Backpacks:

The right waist pack, daypack or backpack is essential. Packs vary in size and fit: buy one that is suitable for the type of hike you’ll be doing. Make sure you buy one that has room for your diabetic supplies as well as extra clothes, etc. I also make sure that my outer clothes have inside pockets for my smallest glucometer and chem strips as well as glucose tablets and carbo snacks.

I also have one friend on the hike who knows how to treat low blood glucose events. It makes everyone have a better day to know that, just in case, the hike will be finished without having to get outside medical help. To that end, before you go shopping, know that these packs come in many sizes and shapes. I tend to take what I need to pack and see how it feels ready for the trail. For day trips you’ll need a backpack. These are worn on your back and have two shoulder straps, or can be the type that is simply held by the top handle. Important features for a daypack are:

  1. A padded back and padded shoulder straps for comfort.
  2. Durable, weatherproof fabric
  3. Thermoplastic buckles, zippers etc, so rust is never a problem
  4. Storm flaps over the zippers to keep contents dry, and the right number of compartments to suit your needs
  5. One-piece body construction-no major seams to tear while on your hike

Internal and external frame packs are much larger than daypacks and are generally used for more serious hiking and overnight hiking when you need to carry a large load including tents, sleeping bag, cooking equipment etc.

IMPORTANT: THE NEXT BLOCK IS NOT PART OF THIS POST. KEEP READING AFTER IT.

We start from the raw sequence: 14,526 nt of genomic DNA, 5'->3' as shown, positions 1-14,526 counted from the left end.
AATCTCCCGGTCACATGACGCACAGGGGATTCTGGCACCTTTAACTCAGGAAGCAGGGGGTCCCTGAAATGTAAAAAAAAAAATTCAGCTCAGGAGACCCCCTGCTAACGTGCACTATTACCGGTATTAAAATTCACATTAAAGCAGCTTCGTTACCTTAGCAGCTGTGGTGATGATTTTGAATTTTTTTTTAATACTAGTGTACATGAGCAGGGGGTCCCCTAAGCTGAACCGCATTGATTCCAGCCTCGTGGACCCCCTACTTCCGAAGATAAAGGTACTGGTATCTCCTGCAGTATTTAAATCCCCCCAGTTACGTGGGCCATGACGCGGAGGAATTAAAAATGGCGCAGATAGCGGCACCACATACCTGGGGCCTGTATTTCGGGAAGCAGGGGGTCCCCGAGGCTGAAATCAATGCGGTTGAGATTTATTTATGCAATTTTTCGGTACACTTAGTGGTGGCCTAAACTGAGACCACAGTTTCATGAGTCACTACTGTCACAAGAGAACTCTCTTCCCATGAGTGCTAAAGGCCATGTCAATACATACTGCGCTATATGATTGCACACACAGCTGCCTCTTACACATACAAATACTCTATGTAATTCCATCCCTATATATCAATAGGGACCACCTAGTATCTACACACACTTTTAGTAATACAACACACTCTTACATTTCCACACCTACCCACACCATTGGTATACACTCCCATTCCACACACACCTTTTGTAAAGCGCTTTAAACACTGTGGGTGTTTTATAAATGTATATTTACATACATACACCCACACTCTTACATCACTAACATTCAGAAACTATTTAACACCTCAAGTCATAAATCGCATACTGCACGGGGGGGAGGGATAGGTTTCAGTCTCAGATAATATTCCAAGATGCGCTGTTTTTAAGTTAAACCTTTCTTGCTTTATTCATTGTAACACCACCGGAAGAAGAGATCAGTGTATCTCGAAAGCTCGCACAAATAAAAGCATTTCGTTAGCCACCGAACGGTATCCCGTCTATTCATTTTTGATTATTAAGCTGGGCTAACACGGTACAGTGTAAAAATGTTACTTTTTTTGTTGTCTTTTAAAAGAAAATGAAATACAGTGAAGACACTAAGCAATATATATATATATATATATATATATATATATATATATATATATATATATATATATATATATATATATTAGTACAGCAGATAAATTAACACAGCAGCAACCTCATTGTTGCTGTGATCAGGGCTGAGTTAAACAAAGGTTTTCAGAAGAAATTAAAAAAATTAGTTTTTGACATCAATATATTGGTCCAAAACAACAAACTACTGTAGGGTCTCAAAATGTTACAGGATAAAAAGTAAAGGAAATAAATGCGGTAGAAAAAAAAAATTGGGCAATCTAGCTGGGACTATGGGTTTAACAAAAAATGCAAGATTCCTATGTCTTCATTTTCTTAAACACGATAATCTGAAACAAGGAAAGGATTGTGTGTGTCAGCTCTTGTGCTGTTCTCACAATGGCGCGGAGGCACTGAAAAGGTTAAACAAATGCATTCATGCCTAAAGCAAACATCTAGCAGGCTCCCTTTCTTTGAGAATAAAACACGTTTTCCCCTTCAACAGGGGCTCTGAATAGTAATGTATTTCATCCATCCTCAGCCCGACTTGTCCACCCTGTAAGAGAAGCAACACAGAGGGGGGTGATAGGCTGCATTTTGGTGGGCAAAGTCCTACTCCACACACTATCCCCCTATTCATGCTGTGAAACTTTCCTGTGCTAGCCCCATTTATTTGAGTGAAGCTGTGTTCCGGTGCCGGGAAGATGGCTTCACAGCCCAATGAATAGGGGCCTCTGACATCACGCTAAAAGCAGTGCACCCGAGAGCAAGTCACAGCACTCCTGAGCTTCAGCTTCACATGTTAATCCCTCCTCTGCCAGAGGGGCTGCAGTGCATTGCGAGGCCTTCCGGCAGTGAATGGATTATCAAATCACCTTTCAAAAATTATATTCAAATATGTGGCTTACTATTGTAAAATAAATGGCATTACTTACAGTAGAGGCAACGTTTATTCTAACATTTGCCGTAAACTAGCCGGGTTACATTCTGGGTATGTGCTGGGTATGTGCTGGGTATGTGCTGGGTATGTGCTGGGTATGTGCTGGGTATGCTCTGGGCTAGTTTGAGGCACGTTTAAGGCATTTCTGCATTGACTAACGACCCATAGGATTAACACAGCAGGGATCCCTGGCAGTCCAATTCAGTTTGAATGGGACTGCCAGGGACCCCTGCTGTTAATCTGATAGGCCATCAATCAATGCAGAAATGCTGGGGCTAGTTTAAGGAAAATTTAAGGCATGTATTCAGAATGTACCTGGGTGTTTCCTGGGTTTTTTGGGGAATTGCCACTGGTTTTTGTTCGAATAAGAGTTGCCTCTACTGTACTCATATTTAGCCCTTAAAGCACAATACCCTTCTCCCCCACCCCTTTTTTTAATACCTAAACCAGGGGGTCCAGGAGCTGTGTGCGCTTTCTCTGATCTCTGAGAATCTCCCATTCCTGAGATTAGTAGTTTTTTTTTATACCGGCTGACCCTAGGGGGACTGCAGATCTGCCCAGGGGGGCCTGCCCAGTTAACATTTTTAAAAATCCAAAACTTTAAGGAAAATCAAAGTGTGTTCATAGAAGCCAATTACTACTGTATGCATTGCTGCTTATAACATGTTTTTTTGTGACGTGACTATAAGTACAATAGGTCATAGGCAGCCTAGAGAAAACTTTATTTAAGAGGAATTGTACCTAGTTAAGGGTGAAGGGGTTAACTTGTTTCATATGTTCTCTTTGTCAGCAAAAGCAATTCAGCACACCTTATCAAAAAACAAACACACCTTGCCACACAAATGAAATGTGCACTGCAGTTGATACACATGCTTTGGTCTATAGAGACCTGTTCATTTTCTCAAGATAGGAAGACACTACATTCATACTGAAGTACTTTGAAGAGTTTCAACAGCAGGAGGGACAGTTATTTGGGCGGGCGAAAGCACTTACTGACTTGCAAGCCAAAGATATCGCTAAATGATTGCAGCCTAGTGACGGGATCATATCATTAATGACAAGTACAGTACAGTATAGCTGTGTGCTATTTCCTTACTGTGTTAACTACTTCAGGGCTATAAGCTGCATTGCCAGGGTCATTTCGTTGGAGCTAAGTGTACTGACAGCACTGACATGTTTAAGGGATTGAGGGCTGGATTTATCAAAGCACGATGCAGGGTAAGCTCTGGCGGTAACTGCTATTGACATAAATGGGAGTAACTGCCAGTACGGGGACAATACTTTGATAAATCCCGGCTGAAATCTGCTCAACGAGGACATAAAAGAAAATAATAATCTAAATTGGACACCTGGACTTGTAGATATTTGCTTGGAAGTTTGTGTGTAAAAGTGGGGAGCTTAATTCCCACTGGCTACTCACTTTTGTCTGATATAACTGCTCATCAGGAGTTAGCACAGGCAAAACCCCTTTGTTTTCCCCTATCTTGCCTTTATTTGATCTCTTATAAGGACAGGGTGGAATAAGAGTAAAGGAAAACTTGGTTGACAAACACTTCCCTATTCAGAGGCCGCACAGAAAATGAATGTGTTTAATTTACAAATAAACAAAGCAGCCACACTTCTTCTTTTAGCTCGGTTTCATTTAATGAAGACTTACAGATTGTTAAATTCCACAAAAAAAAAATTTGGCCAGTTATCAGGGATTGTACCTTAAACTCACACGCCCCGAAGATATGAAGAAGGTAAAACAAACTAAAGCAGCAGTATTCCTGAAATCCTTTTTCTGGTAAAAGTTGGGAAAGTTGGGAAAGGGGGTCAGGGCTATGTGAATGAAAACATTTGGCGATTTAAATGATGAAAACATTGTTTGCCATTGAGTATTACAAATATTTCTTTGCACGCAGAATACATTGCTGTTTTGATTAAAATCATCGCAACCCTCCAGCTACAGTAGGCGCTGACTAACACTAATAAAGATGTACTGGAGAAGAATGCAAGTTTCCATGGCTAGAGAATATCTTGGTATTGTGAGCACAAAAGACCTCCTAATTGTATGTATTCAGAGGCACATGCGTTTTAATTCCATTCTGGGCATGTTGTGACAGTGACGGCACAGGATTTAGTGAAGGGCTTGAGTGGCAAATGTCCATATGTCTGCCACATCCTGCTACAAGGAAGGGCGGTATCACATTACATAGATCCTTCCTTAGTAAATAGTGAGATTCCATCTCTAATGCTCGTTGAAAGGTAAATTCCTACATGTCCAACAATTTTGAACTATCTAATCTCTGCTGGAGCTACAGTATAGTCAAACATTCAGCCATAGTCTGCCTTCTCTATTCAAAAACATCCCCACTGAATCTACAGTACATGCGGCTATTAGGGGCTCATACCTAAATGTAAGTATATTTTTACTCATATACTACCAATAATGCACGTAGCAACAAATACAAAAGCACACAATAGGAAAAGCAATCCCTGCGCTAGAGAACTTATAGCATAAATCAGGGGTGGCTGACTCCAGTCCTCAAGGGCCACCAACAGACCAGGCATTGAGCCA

Take essentials with you:

If hiking for one day, always take food, water, maps or trail guides and a compass. Make sure someone has a first aid kit, pocket knife, matches, toilet paper, a flashlight, sunglasses, sunscreen, appropriate clothing for all weather and as we shared before, pack medical supplies you need for your diabetes and other medical conditions.

Research before you goes on a hike. Get recommendations from friends or call the American Hiking Society for a list of local hiking groups you can join. Never hike alone!

Don’t litter. Take a plastic bag for wrappers, empty bottles, etc. You’ll find trash cans along the way to get rid of these waste bags.

Make sure you take rest and snack breaks no mater how easy you think the hike is. Take food and water along. Diabetics may take fresh fruit, nuts, etc., as snacks as well as homemade peanut butter crackers, pretzels etc.

Make sure you know safety rules of the trial. If you choose not to use a trail and are walking along roads where there are no sidewalks, always walk facing oncoming traffic, no matter the time of day.

If the scenery doesn’t turn you on, there are always tapes to listen to, but this is an option only if you are with a group for safety reasons. Pay attention to your surroundings so you can retrace your steps if you get lost.

If you are interested in seeing the local creatures in their natural habitat, you can increase your chances if you:

  1. Wear clothing that blends into the surroundings
  2. Avoid wearing perfume or using flowery soaps or lotions
  3. Remain quiet so as not to frighten them away. Be sure to point to any you see, in case others didn’t.

Our last section is just for those of us with diabetes. Remember to stop for water so you don’t get dehydrated. Talk to your health care team about any items you might overlook that they think you may need. It’s their job to know, and no bad surprises on a hike are a good thing. Make sure you’re in good shape and that you know how to stretch before you begin the hike.

Read this article and make sure there is one person who knows about diabetes and insulin reactions or low blood sugars if you are prone to them whether you’re a type 1 or type 2. There’s always a first time. Read our article on foot care before you set off. A lot of knowledge is a good thing. Plan your hike for your peace of mind.

Now, go for it. You know you want to try it, and you know your friends or the hiking club await you.